It’s a problem that has vexed Biglaw types since the legal “profession” turned into a business where money is made off of huge hours billed by disposable, replaceable associate attorneys — what’s the maximum number of hours associates can bill before they break?
The question is not one of how much high quality work a person can do. Nor is it really an issue of attorney efficiency. Instead, the firms are looking at the manual labor hours they can expect to get out of each of their cogsdrones associates. Too few, and the firm ends up leaving money on the table. Too many, and associates leave faster than the firm can train replacements. Way too many hours, and people start, you know, dying and stuff.
Applying enough pressure so that the branches bend but don’t break is why office managers get paid the big bucks (most of them stopped being particularly useful attorneys years ago). Let’s check in on how one of the most profitable firms in the country gets it done….
It’s time to announce the winner of March’s Lawyer of the Month competition. Readers had five male candidates to choose from, ranging from celebrated conservative litigators, to loud-mouthed state officials, to troubled Biglaw partners. But in the end, only one man had the bravado necessary to beat out the rest — some “gumption,” if you will.
Let’s see who took home the title of Lawyer of the Month for March, an honor surely worth replying-all about….
Last night, David Lat reported that Quinn Emanuel will be rolling out a new approach to on-campus recruiting later this year. Maybe Quinn should also consider a new approach to getting old partners in touch with young secretaries eager to party? Because the current method of accidentally sending reply-all messages referencing the secretaries’ physical attributes might not be the best strategy.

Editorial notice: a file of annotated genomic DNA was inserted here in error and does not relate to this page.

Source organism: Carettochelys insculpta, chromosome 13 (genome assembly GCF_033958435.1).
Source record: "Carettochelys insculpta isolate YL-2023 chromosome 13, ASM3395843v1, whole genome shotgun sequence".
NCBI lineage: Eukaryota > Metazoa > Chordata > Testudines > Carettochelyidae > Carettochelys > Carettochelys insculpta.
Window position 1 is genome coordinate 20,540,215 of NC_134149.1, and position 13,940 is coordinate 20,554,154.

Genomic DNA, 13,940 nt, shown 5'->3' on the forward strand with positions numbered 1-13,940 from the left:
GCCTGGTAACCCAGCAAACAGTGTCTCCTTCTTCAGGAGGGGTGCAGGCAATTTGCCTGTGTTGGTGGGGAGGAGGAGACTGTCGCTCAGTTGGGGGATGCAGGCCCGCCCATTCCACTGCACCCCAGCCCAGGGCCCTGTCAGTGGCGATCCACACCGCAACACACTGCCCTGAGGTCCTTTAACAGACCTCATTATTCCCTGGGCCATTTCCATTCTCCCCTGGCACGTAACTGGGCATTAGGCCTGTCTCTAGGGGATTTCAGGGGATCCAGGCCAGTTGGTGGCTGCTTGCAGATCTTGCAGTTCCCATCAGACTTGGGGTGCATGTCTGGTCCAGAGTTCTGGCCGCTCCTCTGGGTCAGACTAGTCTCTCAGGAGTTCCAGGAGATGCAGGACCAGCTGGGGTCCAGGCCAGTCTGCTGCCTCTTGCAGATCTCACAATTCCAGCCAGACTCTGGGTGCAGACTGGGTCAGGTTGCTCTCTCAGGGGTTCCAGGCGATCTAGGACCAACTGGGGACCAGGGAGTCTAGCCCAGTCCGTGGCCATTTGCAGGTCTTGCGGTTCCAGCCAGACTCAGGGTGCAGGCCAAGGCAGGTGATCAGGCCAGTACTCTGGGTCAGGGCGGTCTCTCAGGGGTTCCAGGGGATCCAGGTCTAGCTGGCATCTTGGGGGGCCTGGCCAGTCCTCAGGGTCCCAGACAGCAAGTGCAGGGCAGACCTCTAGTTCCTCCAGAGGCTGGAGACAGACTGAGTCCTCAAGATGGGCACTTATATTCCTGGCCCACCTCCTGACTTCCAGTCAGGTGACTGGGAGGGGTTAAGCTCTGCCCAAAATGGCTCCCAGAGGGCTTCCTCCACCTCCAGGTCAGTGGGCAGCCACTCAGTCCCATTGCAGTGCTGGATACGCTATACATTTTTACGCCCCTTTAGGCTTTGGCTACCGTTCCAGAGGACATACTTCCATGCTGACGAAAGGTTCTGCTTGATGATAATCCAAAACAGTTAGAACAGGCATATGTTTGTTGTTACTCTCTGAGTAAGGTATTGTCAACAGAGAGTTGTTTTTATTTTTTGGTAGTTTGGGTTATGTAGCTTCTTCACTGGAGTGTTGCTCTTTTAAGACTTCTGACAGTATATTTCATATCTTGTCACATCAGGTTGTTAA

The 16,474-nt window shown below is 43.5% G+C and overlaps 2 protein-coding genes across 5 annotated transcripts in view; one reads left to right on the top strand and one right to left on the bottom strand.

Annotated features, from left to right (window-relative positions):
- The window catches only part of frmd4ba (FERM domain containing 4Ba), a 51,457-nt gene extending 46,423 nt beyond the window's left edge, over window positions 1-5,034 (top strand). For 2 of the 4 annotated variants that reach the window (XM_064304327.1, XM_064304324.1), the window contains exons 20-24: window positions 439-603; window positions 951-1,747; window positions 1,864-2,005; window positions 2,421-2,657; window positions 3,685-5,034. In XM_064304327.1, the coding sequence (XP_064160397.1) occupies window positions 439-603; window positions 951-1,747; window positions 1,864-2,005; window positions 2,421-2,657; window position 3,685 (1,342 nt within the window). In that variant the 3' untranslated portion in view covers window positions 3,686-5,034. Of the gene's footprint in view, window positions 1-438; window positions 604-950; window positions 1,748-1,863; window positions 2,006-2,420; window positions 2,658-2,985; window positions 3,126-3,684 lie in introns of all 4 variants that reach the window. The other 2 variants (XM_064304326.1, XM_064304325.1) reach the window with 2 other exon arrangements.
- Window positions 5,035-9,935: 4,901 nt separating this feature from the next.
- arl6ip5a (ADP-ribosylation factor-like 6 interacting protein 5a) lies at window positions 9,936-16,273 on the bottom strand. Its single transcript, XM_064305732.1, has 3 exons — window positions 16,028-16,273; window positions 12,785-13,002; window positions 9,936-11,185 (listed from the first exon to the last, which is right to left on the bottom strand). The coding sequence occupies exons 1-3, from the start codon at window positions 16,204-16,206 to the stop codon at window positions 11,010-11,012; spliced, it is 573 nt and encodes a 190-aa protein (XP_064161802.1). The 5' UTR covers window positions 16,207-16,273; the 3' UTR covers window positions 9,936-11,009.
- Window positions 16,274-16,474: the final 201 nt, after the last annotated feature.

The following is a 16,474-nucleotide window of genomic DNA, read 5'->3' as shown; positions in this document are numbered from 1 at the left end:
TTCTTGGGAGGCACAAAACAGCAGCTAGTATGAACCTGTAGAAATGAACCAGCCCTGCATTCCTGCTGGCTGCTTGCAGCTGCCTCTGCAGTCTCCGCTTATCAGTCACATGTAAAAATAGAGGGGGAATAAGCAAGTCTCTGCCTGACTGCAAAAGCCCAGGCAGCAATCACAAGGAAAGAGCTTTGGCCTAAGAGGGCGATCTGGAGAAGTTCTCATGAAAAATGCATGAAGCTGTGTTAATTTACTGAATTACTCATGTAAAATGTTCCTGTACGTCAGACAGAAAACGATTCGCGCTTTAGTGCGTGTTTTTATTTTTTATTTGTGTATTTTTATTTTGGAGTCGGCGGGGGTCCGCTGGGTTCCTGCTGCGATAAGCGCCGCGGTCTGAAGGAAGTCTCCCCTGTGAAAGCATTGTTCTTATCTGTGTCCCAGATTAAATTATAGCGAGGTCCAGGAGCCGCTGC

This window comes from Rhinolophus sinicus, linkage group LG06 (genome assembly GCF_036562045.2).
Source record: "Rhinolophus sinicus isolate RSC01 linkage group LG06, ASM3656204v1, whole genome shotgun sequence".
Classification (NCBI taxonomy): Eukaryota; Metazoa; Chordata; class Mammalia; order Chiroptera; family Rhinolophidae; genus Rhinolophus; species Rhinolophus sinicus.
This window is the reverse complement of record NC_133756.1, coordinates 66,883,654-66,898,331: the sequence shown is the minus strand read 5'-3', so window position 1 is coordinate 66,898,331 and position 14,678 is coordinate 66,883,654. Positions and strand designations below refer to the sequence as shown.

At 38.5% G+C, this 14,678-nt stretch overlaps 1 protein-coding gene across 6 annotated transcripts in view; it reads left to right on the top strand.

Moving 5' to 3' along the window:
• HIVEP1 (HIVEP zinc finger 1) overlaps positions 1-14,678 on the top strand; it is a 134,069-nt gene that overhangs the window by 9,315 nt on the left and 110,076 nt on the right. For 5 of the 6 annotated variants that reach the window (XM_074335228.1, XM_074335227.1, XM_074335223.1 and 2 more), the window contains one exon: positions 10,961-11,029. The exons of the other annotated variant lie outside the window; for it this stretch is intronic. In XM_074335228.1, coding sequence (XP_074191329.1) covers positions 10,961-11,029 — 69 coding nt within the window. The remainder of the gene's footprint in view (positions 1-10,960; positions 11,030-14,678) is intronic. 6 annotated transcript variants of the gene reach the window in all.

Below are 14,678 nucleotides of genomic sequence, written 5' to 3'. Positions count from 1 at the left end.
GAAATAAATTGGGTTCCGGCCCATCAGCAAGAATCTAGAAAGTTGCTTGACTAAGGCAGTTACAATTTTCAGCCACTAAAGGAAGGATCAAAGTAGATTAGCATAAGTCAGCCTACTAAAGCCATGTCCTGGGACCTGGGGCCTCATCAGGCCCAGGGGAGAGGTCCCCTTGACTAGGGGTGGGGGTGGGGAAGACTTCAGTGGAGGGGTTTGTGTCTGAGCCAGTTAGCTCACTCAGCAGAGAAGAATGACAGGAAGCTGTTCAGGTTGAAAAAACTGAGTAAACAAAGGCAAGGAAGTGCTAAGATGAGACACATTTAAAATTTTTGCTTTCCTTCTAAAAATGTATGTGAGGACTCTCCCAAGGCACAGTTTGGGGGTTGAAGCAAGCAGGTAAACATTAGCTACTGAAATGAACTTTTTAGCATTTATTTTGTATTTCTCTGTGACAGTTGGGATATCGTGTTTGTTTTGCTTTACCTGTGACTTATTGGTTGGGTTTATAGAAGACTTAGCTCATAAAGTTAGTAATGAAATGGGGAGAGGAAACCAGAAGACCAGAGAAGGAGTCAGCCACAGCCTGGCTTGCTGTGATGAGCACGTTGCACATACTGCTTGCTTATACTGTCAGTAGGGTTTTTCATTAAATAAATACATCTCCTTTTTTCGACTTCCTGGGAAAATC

I don’t mean to be cryptic. A Quinn Emanuel partner not only emailed something inappropriate last night, but he accidentally hit “reply all” while he was doing it.
It’s gonna be easy and most likely appropriate to kill the guy. But on the chance that my wife is not reading today, I’m going to offer a defense of this leering partner. Just hear me out…
Obtaining a summer associate position at a major law firm remains difficult. That’s the upshot of a recent report (PDF) issued by our friends at NALP. You can read summaries of the report at the NALP website and at the ABA Journal. This quip, by NALP executive director Jim Leipold, pretty much says it all: “This is not a hot recruiting market.”
Given that employers are still in the driver’s seat, at least when it comes to entry-level recruiting — recruiting of lateral lawyers, whether associates or partners, is a different kettle of fish — you’d think that law firms would use this opportunity to experiment a bit with fall recruiting. There are some interesting alternatives out there to the standard model of 20- to 30-minute screening interviews, typically held in the summer before or early fall of the 2L year, followed by callback interviews at the firms. E.g., JD Match (disclosure: a past ATL advertiser).
But law firms, as we know, are a conservative group. They tend to stick with existing models, even if those models are imperfect.
Well, most law firms. Nobody ever accused Quinn Emanuel of not daring to be different….